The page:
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E36 M3 (1992-1999) {Euro - S50 B32 321hp @ 7400 rpm} {U.S. - S52 B32 240 hp @ 6000 rpm}
Total Produced: 71,212 - Years Produced: 1992 to 1999


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Old Tue, Nov-16-2010, 01:54:15 AM   #21
fitchesbass
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in the morning are you starting the car with the lights on?

Is it dependent on your headlights being on or off?

Although potentially another electrical idea....Some alternators operate in a temperature regulated manner...meaning they charge with different voltages depending on the temperature. Perhaps this is the cause. Although it wouldn't make sense since it probably would not support the accessories on long drives once it warmed up.

It certainly sounds electrical to me... but I'm trying to keep my mind open to other things while I think about it.
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Last edited by fitchesbass; Tue, Nov-16-2010 at 03:17:54 AM.
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Old Tue, Nov-16-2010, 02:14:35 AM   #22
Braymond141
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Quote:
Originally Posted by das borgen View Post
nop

oil is thinner when hot...that s why you drain oil with a fully warmed up motor

a thinner oil flows better, which is why you don t drive balls-out until your car is warmed out
eh???
Quote:
An oil sold as 10w-40 is no thicker than 10 weight oil under Winter (10w) conditions, meaning below freezing. The 40 means it is no thinner than 40 weight oil at 212 Fahrenheit. So, the first number tells us the performance of the oil at or below the temperature of freezing water, and the second number tells us the performance at the temperature of boiling water. The chemicals added to the oil to accomplish this are called Viscosity Index Improvers (VIIs).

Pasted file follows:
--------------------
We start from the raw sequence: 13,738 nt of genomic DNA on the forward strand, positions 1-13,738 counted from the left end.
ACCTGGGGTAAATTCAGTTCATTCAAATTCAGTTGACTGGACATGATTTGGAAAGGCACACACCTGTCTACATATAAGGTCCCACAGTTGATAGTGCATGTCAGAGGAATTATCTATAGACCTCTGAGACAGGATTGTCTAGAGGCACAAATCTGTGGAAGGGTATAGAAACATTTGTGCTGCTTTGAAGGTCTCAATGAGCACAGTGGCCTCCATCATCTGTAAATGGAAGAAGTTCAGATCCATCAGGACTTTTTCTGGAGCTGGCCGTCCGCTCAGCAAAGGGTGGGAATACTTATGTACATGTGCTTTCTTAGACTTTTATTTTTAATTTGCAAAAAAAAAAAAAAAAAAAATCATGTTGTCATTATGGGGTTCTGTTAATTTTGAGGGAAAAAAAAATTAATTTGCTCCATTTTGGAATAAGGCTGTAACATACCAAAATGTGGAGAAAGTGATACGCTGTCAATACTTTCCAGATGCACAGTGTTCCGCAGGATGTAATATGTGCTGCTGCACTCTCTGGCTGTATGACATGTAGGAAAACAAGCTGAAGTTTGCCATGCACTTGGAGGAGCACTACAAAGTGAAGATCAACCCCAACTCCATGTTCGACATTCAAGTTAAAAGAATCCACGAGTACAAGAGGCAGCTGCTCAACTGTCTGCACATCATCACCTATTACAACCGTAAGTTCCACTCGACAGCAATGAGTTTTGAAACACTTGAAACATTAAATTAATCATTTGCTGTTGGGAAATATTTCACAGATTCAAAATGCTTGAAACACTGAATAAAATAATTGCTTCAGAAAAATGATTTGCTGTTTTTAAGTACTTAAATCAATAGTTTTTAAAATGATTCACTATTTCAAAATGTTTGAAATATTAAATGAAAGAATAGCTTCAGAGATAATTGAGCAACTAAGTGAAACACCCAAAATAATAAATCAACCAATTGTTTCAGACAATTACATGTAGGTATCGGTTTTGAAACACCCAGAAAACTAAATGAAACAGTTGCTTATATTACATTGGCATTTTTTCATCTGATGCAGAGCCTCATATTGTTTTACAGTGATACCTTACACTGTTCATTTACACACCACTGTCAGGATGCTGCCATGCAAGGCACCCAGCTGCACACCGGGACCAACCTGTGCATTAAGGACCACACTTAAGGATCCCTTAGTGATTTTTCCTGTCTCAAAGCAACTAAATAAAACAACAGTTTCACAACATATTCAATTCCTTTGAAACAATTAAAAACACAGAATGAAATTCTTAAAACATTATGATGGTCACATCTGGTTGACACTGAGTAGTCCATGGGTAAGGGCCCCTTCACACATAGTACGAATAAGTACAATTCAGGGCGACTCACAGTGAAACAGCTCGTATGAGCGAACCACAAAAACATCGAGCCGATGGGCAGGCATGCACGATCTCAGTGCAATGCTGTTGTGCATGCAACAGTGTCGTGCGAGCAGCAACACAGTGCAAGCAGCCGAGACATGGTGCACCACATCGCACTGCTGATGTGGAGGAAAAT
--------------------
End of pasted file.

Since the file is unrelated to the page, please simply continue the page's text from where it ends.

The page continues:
That's clearly saying that under Winter conditions the oil is thinner, and at operating temperature it is thicker than where it started (not saying it gets thicker as it gets hotter, JUST thicker than where it started in WINTER).

Quote:
A simple standard oil, for example a pure base stock, would be a single weight, like 30 weight. This pure oil would have no detergent additives to keep the engine clean. This oil would be relatively thick and difficult to pour at room temperature, and would thin out as the motor heated up. On a very cold day, say 10 below freezing, this oil would thicken to the point where you could not start your motor, and if you did, the oil pump could not pump the oil around to protect your motor. It used to be that to start their diesel trucks in the winter, truckers would add kerosene to their oil to thin it out. Then they had to hope the kerosene would burn off before it did any real damage. Today, synthetic oils that are rated 0W-40 flow normally down to 65 below zero and remove the need for engine block heaters or adding kerosene.

Last edited by Braymond141; Tue, Nov-16-2010 at 02:22:16 AM.
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Old Tue, Nov-16-2010, 02:19:38 AM   #23
Cheeze
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Quote:
Originally Posted by fitchesbass View Post
in the morning are you starting the car with the lights on?

Is it dependent on your headlights being on or off?

Although potentially electrical idea....Some alternators operate in a temperature regulated manner...meaning they charge with different voltages depending on the temperature. Perhaps this is the cause. Although it wouldn't make sense since it probably would not support the accessories on long drives once it warmed up.

It certainly sounds electrical to me... but I'm trying to keep my mind open to other things while I think about it.
Headlights are off when I'm starting, usually the stereo and climate control are on though. I tried turning the stereo and climate completely off when it's in the locked state and it didn't seem to make a difference.

Damn, that doesn't look like a fun time in your sig...
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Discussing Car won't start after a short drive... in the E36 M3 (1992-1999) Forum - {Euro - S50 B32 321hp @ 7400 rpm} {U.S. - S52 B32 240 hp @ 6000 rpm}
Total Produced: 71,212 - Years Produced: 1992 to 1999 at BMW M3 Forum.com (E30 M3 | E36 M3 | E46 M3 | E92 M3 | F80/X)